In one of his most memorable “Star Trek” performances, Mr. Nimoy tried to follow in the tradition of two actors he admired, Charles Laughton and Boris Karloff, who each played a monstrous character — Quasimodo and the Frankenstein monster — who is transformed by love.

In Episode 24, which was first shown on March 2, 1967, Mr. Spock is indeed transformed. Under the influence of aphrodisiacal spores he discovers on the planet Omicron Ceti III, he lets free his human side and announces his love for Leila Kalomi (Jill Ireland), a woman he had once known on Earth. In this episode, Mr. Nimoy brought to Spock’s metamorphosis not only warmth, compassion and playfulness, but also a rarefied concept of alienation.

“I am what I am, Leila,” Mr. Spock declares after the spores’ effect has worn off and his emotions are again in check. “And if there are self-made purgatories, then we all have to live in them. Mine can be no worse than someone else’s.”

Born in Boston on March 26, 1931, Leonard Simon Nimoy was the second son of Max and Dora Nimoy, Ukrainian immigrants and Orthodox Jews. His father worked as a barber.

From the age of 8, Leonard acted in local productions, winning parts at a community college, where he performed through his high school years. In 1949, after taking a summer course at Boston College, he traveled to Hollywood, though it wasn’t until 1951 that he landed small parts in two movies, “Queen for a Day” and “Rhubarb.”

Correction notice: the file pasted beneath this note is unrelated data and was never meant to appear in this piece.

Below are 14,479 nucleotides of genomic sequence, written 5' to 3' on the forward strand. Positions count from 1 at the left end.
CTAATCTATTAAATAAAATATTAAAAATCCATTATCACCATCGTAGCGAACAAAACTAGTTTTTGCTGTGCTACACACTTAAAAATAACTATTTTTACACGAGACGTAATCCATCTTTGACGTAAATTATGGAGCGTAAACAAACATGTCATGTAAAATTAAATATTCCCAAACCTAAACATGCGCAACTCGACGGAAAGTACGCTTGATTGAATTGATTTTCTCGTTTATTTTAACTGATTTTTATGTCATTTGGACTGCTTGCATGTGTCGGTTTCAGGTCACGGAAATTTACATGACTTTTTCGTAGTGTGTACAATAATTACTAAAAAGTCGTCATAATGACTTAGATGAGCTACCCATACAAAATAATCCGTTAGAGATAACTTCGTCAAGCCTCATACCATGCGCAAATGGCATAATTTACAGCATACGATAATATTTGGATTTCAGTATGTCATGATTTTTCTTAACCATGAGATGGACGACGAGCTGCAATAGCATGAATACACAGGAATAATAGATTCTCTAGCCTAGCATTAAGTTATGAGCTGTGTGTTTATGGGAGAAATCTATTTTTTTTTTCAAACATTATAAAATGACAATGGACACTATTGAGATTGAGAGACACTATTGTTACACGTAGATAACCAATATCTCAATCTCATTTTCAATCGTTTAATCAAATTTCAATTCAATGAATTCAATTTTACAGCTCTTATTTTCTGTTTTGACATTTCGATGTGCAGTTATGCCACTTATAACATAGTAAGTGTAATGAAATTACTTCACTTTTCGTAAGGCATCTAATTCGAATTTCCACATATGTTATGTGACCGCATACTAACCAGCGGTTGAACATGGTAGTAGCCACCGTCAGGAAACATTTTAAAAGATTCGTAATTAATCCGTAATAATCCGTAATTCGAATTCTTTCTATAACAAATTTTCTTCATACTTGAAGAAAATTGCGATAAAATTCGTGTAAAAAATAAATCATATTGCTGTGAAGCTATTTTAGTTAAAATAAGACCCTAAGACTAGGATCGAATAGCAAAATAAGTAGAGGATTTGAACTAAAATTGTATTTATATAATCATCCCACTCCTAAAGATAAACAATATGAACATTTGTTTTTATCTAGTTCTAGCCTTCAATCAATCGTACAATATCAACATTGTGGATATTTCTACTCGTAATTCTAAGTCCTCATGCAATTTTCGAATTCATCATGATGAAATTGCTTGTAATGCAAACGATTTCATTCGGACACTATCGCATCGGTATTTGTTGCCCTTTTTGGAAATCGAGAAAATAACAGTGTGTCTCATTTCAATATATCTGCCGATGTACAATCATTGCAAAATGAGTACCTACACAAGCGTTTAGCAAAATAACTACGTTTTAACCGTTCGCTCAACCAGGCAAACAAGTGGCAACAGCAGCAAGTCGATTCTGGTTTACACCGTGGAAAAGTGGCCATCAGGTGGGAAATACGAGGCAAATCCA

He continued to be cast in little-known movies, although he did presciently play an alien invader in a cult serial called “Zombies of the Stratosphere,” and in 1961 he had a minor role on an episode of “The Twilight Zone.” His first starring movie role came in 1952 with “Kid Monk Baroni,” in which he played a disfigured Italian street-gang leader who becomes a boxer.

Mr. Nimoy served in the Army for two years, rising to sergeant and spending 18 months at Fort McPherson in Georgia, where he presided over shows for the Army’s Special Services branch. He also directed and starred as Stanley in the Atlanta Theater Guild’s production of “A Streetcar Named Desire” before receiving his final discharge in November 1955.

He then returned to California, where he worked as a soda jerk, movie usher and cabdriver while studying acting at the Pasadena Playhouse. He achieved wide visibility in the late 1950s and early 1960s on television shows like “Wagon Train,” “Rawhide” and “Perry Mason.” Then came “Star Trek.”

Mr. Nimoy returned to college in his 40s and earned a master’s degree in Spanish from Antioch University Austin, an affiliate of Antioch College in Ohio, in 1978. Antioch University later awarded Mr. Nimoy an honorary doctorate.